This will be my sole contribution to Wallace Year, and, I suppose, an insubstantial but possibly humorous one.
In 2003, my friend friend Andrew Berry, a lecturer at Harvard, published a fine collection of Wallace’s writing: Infinite Tropics: An Alfred Russel Wallace Anthology. While he was putting it together, he told me that Steve Gould had agreed to write the preface. I instantly had a premonition of what Gould would contribute, guessing that he would use a baseball metaphor to emphasize Wallace’s “secondary” status as less prominent discoverer of natural selection. So, on June 15, 2001, I wrote a parody/prediction of Gould’s preface, emulating his style:
In the cathedral of baseball history, Roger Maris occupies only a small spandrel in comparison to the great—in both physical and athletic stature—George Herman Ruth. Indeed, Maris’s crewcut-topped visage has all but vanished from our memory, while the image of bandy-legged Yankee #3 remains undimmed. Yet in 1961 Maris surpassed the Babe’s record by poling a record sixty-one home runs out of American League parks.
Why do we remember the Great Bambino so vividly, while Maris has retreated to but a small nook of our cerebrum? Surely because the Babe was the first to reach the magic “sixty” mark. It is sad that precedence counts for so much in human history—perhaps as an evolutionary byproduct of male competitiveness. And in the scientific race to be first, there is no sadder story than that of The Man Who Came Second to Darwin: the profligate but neglected Alfred Russel Wallace.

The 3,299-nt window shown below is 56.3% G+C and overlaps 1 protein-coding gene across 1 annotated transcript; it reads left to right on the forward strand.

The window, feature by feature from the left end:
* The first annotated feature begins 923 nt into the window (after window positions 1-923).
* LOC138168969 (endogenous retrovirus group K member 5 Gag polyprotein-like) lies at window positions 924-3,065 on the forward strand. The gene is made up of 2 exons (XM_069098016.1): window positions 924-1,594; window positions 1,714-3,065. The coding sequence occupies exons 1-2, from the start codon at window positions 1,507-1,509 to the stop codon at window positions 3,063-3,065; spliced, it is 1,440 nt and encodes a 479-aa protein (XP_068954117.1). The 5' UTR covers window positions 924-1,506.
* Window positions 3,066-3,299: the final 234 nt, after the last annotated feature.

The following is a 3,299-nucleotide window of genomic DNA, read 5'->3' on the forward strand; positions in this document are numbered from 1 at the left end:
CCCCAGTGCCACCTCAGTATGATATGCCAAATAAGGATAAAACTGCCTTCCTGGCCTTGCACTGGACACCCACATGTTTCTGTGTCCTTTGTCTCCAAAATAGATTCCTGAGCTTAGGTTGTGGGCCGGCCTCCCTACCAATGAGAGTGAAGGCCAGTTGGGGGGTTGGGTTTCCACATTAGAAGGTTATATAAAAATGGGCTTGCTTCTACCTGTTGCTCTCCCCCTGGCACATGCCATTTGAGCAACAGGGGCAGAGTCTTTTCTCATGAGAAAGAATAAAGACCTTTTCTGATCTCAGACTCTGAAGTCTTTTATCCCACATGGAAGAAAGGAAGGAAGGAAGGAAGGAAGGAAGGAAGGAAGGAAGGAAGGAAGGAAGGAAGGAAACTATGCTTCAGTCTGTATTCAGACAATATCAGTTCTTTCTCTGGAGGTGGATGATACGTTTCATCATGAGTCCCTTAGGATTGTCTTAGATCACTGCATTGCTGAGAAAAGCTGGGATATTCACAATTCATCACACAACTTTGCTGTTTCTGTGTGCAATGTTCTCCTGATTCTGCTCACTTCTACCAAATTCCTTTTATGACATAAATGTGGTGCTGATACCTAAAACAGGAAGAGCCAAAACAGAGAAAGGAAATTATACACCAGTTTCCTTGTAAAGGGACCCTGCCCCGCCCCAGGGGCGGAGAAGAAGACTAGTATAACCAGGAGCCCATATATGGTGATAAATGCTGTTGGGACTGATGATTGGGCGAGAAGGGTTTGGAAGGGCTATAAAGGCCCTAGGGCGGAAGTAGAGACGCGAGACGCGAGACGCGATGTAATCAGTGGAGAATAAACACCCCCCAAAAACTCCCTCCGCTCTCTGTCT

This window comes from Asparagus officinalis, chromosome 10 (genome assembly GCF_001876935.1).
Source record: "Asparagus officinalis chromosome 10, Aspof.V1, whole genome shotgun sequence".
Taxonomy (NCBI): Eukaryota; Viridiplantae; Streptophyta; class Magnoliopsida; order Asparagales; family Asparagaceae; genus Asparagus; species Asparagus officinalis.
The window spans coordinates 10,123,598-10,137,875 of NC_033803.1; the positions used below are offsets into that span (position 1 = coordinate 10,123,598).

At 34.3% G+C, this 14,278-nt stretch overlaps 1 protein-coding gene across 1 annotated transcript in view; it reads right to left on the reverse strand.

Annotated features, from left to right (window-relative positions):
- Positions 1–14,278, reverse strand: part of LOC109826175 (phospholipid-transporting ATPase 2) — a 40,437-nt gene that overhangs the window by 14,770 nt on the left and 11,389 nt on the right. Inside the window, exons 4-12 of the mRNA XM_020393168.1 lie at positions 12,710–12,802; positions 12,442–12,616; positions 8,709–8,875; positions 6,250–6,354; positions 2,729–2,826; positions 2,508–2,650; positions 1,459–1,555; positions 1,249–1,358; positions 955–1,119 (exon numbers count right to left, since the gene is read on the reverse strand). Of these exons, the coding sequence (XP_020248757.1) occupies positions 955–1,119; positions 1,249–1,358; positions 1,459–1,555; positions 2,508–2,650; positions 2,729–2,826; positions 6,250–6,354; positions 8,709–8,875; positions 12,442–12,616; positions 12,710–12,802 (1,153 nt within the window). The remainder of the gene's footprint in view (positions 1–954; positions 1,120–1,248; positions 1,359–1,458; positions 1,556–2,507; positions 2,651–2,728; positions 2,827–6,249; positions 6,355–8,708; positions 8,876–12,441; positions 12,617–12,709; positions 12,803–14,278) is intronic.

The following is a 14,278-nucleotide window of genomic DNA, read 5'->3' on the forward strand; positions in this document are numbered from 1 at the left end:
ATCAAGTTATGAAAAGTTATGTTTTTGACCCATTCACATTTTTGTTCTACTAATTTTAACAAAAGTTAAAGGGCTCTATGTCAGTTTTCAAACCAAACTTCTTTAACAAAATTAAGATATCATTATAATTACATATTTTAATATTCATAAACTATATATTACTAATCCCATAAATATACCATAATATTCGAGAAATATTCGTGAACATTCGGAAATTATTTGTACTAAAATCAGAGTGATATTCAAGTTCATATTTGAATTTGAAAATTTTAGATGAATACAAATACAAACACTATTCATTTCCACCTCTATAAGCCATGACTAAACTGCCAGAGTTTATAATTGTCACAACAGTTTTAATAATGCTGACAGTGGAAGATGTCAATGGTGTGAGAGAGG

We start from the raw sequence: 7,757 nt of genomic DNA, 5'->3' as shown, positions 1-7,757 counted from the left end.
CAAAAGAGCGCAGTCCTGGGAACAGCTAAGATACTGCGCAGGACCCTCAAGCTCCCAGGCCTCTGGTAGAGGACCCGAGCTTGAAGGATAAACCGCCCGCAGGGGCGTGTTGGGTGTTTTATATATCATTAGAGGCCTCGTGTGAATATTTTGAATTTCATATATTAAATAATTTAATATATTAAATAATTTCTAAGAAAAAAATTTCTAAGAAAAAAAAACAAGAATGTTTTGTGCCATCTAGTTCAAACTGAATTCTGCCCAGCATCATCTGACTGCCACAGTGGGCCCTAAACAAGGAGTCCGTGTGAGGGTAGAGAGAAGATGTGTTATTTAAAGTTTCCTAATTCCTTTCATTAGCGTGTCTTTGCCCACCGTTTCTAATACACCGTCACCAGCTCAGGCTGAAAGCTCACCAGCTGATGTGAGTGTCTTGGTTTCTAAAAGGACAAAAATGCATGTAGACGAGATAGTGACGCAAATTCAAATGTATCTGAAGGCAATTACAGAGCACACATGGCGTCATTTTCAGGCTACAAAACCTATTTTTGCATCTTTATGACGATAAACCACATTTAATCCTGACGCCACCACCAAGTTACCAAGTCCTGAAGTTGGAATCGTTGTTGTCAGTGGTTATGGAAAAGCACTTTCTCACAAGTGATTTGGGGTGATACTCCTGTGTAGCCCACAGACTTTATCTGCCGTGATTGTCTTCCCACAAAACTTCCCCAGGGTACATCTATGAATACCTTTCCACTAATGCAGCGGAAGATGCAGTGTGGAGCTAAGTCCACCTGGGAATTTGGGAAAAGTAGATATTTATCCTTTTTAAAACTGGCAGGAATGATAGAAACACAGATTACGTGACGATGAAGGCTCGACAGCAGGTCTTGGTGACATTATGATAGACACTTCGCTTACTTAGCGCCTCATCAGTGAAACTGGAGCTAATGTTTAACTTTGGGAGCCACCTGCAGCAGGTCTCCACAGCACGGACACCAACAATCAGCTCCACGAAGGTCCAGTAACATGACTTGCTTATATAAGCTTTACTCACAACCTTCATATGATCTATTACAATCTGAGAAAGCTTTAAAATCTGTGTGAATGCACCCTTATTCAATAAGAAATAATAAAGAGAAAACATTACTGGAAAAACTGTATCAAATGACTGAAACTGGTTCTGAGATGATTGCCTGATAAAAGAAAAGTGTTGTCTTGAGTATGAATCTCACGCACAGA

On September 5 of that year, Gould sent Andrew his real preface, which was uncannily close to what I had produced. The main difference was in the baseball players chosen. This was what was published:
Perhaps all cultures do not judge in this unfair manner, but in our system, winning or being first takes all the kudos and wins all renown, whereas even the most honorable second place finish spells oblivion or, even worse, a grudging memory as an also-ran, even when your ranking did not reflect a true beating by the “winner,” but only recorded the happenstance of age or logistics. In my favorite American example, everyone knows Jackie Robinson as the first African-American player in Major League baseball (for the Brooklyn Dodgers of the national League). But who even recognizes the name of Larry Doby – a splendid ballplayer and human being – who entered the game just a few months later as the first black to play in the other division of the totality, the American League.
Wallace, as we all know – but we should know so much more about him! – devised the theory of natural selection, independently of Darwin in 1858, writing out his ideas feverishly (literally in the midst of a malarial attack) in a short paper, while doing field work in Indonesia. He sent the manuscript to Darwin, knowing about his senior colleague’s interest in evolution, but having no inkling that Darwin had devised effectively the identical theory long before in 1838, when Wallace was still a teenager. Darwin had then refined his ideas and collected data in privacy for 20 years (revealing the content only to a handful of most trusted friends), and had already written several hundred pages of a projected long book of several volumes on the subject (that Darwin would have called Natural Selection, had not Wallace’s prod spurred a decision to quicken the pace and produce the single-volumed, and still substantial, Origin of Species, published in 1859). Wallace therefore became the Larry Doby of biology, known and admired to all professionals, but effectively invisible in the public eye, except as a factoid or footnote.